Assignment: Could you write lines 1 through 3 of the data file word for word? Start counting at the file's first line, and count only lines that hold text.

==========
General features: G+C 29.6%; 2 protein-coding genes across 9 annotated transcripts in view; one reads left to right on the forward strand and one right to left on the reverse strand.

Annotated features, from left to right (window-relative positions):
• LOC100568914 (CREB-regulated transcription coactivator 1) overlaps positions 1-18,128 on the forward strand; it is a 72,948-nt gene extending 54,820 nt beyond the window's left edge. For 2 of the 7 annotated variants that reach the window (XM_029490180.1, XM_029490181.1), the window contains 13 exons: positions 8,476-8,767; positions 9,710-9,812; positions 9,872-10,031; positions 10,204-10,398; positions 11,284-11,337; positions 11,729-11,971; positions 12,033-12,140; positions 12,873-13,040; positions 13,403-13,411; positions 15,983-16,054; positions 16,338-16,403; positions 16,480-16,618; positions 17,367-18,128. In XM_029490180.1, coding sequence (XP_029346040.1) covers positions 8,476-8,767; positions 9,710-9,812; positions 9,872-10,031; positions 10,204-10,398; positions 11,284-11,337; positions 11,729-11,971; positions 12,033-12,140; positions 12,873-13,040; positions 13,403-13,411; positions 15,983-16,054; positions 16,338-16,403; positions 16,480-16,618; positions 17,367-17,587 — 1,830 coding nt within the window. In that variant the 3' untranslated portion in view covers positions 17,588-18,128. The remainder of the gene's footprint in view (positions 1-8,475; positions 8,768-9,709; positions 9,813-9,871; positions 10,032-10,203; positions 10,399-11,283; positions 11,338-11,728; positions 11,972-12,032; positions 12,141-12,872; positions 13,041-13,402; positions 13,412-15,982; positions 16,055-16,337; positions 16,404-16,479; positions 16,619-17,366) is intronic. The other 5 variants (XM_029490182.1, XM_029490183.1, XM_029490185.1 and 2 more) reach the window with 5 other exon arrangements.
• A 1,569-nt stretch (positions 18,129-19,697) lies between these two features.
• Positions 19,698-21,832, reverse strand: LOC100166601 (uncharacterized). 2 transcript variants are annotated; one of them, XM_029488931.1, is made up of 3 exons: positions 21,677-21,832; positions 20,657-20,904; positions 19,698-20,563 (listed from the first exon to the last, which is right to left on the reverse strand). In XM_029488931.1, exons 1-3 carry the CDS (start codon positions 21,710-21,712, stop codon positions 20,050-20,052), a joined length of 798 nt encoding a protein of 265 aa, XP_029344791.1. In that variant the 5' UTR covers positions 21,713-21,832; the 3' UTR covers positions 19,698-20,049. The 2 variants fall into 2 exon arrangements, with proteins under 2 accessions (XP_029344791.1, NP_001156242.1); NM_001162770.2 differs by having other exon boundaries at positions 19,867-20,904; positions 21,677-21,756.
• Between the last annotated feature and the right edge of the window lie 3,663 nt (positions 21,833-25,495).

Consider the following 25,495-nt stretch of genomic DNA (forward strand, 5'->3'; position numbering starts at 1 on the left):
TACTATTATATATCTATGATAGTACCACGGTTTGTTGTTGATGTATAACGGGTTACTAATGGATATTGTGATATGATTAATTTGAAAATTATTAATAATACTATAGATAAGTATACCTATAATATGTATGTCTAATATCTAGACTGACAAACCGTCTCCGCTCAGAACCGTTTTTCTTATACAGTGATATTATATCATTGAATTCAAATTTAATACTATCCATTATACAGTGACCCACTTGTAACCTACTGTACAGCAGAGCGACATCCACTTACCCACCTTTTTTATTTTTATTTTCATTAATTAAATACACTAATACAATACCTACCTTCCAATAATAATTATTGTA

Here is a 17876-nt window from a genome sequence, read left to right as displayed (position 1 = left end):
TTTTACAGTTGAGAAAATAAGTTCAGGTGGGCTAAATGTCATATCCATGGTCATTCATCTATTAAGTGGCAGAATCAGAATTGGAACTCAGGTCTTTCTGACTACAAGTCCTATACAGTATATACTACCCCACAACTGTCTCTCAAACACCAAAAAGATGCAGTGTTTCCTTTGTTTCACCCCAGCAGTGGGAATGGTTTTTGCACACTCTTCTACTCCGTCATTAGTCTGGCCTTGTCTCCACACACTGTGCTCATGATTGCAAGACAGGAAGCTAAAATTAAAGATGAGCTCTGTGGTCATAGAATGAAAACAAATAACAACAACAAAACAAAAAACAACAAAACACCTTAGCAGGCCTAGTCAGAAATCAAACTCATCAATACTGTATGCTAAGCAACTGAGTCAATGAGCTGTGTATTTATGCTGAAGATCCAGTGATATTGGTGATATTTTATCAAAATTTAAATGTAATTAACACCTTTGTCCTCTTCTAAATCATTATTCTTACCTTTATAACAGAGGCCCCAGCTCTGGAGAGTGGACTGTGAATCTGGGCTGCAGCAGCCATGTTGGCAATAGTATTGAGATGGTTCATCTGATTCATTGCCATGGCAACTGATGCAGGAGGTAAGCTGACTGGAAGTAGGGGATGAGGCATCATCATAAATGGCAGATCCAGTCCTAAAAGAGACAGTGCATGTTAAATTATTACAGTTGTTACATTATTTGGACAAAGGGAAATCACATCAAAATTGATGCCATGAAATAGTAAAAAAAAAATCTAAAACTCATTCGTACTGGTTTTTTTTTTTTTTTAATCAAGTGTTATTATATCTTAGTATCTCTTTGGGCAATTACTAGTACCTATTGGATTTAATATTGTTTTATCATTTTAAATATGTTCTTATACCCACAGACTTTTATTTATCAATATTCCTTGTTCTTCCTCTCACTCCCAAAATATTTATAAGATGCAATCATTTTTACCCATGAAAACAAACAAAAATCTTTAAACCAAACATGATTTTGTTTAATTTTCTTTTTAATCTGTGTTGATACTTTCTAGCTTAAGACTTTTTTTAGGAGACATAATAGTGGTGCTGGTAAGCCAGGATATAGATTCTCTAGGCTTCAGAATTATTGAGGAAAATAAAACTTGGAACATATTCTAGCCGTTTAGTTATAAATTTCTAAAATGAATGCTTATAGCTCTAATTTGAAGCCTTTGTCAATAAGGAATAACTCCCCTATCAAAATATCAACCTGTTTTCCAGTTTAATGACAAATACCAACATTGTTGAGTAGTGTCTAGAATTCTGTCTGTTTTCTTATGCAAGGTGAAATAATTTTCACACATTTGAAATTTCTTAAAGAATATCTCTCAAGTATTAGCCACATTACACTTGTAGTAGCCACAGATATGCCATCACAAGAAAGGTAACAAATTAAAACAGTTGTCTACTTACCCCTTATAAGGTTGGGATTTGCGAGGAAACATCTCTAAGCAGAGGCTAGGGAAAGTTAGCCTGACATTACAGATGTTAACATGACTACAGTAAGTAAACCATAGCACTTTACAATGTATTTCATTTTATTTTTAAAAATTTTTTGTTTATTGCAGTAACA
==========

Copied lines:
General features: G+C 29.6%; 2 protein-coding genes across 9 annotated transcripts in view; one reads left to right on the forward strand and one right to left on the reverse strand.

Annotated features, from left to right (window-relative positions):
• LOC100568914 (CREB-regulated transcription coactivator 1) overlaps positions 1-18,128 on the forward strand; it is a 72,948-nt gene extending 54,820 nt beyond the window's left edge. For 2 of the 7 annotated variants that reach the window (XM_029490180.1, XM_029490181.1), the window contains 13 exons: positions 8,476-8,767; positions 9,710-9,812; positions 9,872-10,031; positions 10,204-10,398; positions 11,284-11,337; positions 11,729-11,971; positions 12,033-12,140; positions 12,873-13,040; positions 13,403-13,411; positions 15,983-16,054; positions 16,338-16,403; positions 16,480-16,618; positions 17,367-18,128. In XM_029490180.1, coding sequence (XP_029346040.1) covers positions 8,476-8,767; positions 9,710-9,812; positions 9,872-10,031; positions 10,204-10,398; positions 11,284-11,337; positions 11,729-11,971; positions 12,033-12,140; positions 12,873-13,040; positions 13,403-13,411; positions 15,983-16,054; positions 16,338-16,403; positions 16,480-16,618; positions 17,367-17,587 — 1,830 coding nt within the window. In that variant the 3' untranslated portion in view covers positions 17,588-18,128. The remainder of the gene's footprint in view (positions 1-8,475; positions 8,768-9,709; positions 9,813-9,871; positions 10,032-10,203; positions 10,399-11,283; positions 11,338-11,728; positions 11,972-12,032; positions 12,141-12,872; positions 13,041-13,402; positions 13,412-15,982; positions 16,055-16,337; positions 16,404-16,479; positions 16,619-17,366) is intronic. The other 5 variants (XM_029490182.1, XM_029490183.1, XM_029490185.1 and 2 more) reach the window with 5 other exon arrangements.